The Seminole was built and launched in 1944 by the North Carolina Shipbuilding Company, out of Wilmington, N.C. During its active years, it served with distinction in World War II, the Korean War and the Vietnam War. The Seminole received six battle stars for service in Korea and six campaign stars for service in Vietnam. In November 1977, it was sold for scrap.

Q: My 8-year-old grandson, Brennan, has a question for you: How did Tuesday Morning stores get their name? -- C.V.H. and C.B., Lake Jackson, Texas

A: Tuesday Morning is a discount gift and home accessory chain with its headquarters in Dallas. In 1974, founder Lloyd Ross rented a large warehouse in Dallas and held a "garage sale" for high-end gift and household merchandise. The success of the sale left no doubt in Ross' mind that there was a place in the retail world for an operation specializing in upscale closeout items. According to company press materials, Ross picked the name because in his opinion, "(Tuesday morning) is the first positive day of the week."

Q: In the late 1950s into the early 1960s, there was a TV show called "Adventures in Paradise." It was about a guy who was the captain of his schooner and carried passengers and cargo to South Pacific ports. I seem to recall the star of the show stayed in the South Pacific after the show was canceled, looking for real-life adventure. Is there any truth to this? -- J.T., Port Myers, Fla.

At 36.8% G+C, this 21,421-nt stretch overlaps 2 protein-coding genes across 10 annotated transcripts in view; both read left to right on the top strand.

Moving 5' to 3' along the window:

A: "Adventures in Paradise" (1959-1962) starred Gardner McKay as Adam Troy, an American Korean War veteran. McKay and his schooner, "Tiki III," drifted the South Pacific looking for adventure.

After the series was canceled, McKay realized he didn't enjoy the life of a celebrity and decided to roam the world instead. He turned down a movie role with Marilyn Monroe to write, and was the drama critic for the Los Angeles Herald-Examiner from 1977 to 1982. He considered himself a writer who spent some time in the spotlight as an actor. He was married with two children. McKay died Nov. 21, 2001, at age 69, from prostate cancer.

Q: What is the song, artist and/or album name for the piano piece used on the Omega Co-Axial Watch commercial? -- T.S.

A: The theme song, "Smiling," is by British composer Harry Gregson-Williams and recorded by the composer and the Seattle Session Orchestra. You can find it on the soundtrack of the 2004 Denzel Washington movie "Man on Fire."

Q: I inherited hundreds of MAD magazines dating back to the mid-1950s. Alfred E. Neuman is not on some of the earlier issues. When did he make his first appearance? -- K.N.M., Seattle

A: Neuman made his official debut in issue No. 30, from December 1956. Artist Norman Mingo created Alfred E. Neuman. The character has appeared on all but a few of the magazine's 500 covers.

Send your questions to Mr. Know-It-All at or c/o Universal Uclick, 1130 Walnut St., Kansas City, MO 64106.